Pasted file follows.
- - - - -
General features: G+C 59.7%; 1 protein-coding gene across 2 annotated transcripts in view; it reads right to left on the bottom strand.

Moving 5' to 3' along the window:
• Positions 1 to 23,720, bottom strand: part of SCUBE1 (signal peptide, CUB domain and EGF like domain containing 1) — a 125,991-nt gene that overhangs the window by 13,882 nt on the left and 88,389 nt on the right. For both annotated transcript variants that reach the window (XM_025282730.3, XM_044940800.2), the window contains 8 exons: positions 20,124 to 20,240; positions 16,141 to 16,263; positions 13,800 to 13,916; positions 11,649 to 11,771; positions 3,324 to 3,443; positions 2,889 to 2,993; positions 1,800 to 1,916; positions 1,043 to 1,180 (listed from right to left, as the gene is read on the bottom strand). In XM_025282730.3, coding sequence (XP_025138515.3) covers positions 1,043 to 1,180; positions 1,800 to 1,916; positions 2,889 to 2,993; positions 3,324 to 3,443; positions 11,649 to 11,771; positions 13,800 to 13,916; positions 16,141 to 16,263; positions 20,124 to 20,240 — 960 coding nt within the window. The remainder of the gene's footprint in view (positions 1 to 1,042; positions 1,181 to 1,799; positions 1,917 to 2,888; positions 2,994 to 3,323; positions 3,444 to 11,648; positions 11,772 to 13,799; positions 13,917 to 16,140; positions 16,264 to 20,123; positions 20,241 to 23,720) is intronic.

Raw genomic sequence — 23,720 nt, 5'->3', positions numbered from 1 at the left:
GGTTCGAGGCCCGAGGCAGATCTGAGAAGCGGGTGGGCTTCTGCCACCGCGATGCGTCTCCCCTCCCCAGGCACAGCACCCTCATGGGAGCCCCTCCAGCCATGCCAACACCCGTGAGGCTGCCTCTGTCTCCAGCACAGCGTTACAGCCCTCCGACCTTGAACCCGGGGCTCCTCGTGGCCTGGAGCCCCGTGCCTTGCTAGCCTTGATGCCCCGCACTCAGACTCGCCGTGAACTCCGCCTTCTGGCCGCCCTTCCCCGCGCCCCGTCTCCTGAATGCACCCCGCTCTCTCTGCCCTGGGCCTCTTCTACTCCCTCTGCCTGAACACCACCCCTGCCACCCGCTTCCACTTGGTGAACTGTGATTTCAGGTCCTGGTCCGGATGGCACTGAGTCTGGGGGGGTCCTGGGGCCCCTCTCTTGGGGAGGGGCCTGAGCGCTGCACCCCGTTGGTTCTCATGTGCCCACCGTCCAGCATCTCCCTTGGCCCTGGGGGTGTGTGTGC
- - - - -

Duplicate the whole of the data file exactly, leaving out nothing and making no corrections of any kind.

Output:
General features: G+C 59.7%; 1 protein-coding gene across 2 annotated transcripts in view; it reads right to left on the bottom strand.

Moving 5' to 3' along the window:
• Positions 1 to 23,720, bottom strand: part of SCUBE1 (signal peptide, CUB domain and EGF like domain containing 1) — a 125,991-nt gene that overhangs the window by 13,882 nt on the left and 88,389 nt on the right. For both annotated transcript variants that reach the window (XM_025282730.3, XM_044940800.2), the window contains 8 exons: positions 20,124 to 20,240; positions 16,141 to 16,263; positions 13,800 to 13,916; positions 11,649 to 11,771; positions 3,324 to 3,443; positions 2,889 to 2,993; positions 1,800 to 1,916; positions 1,043 to 1,180 (listed from right to left, as the gene is read on the bottom strand). In XM_025282730.3, coding sequence (XP_025138515.3) covers positions 1,043 to 1,180; positions 1,800 to 1,916; positions 2,889 to 2,993; positions 3,324 to 3,443; positions 11,649 to 11,771; positions 13,800 to 13,916; positions 16,141 to 16,263; positions 20,124 to 20,240 — 960 coding nt within the window. The remainder of the gene's footprint in view (positions 1 to 1,042; positions 1,181 to 1,799; positions 1,917 to 2,888; positions 2,994 to 3,323; positions 3,444 to 11,648; positions 11,772 to 13,799; positions 13,917 to 16,140; positions 16,264 to 20,123; positions 20,241 to 23,720) is intronic.

Raw genomic sequence — 23,720 nt, 5'->3', positions numbered from 1 at the left:
GGTTCGAGGCCCGAGGCAGATCTGAGAAGCGGGTGGGCTTCTGCCACCGCGATGCGTCTCCCCTCCCCAGGCACAGCACCCTCATGGGAGCCCCTCCAGCCATGCCAACACCCGTGAGGCTGCCTCTGTCTCCAGCACAGCGTTACAGCCCTCCGACCTTGAACCCGGGGCTCCTCGTGGCCTGGAGCCCCGTGCCTTGCTAGCCTTGATGCCCCGCACTCAGACTCGCCGTGAACTCCGCCTTCTGGCCGCCCTTCCCCGCGCCCCGTCTCCTGAATGCACCCCGCTCTCTCTGCCCTGGGCCTCTTCTACTCCCTCTGCCTGAACACCACCCCTGCCACCCGCTTCCACTTGGTGAACTGTGATTTCAGGTCCTGGTCCGGATGGCACTGAGTCTGGGGGGGTCCTGGGGCCCCTCTCTTGGGGAGGGGCCTGAGCGCTGCACCCCGTTGGTTCTCATGTGCCCACCGTCCAGCATCTCCCTTGGCCCTGGGGGTGTGTGTGC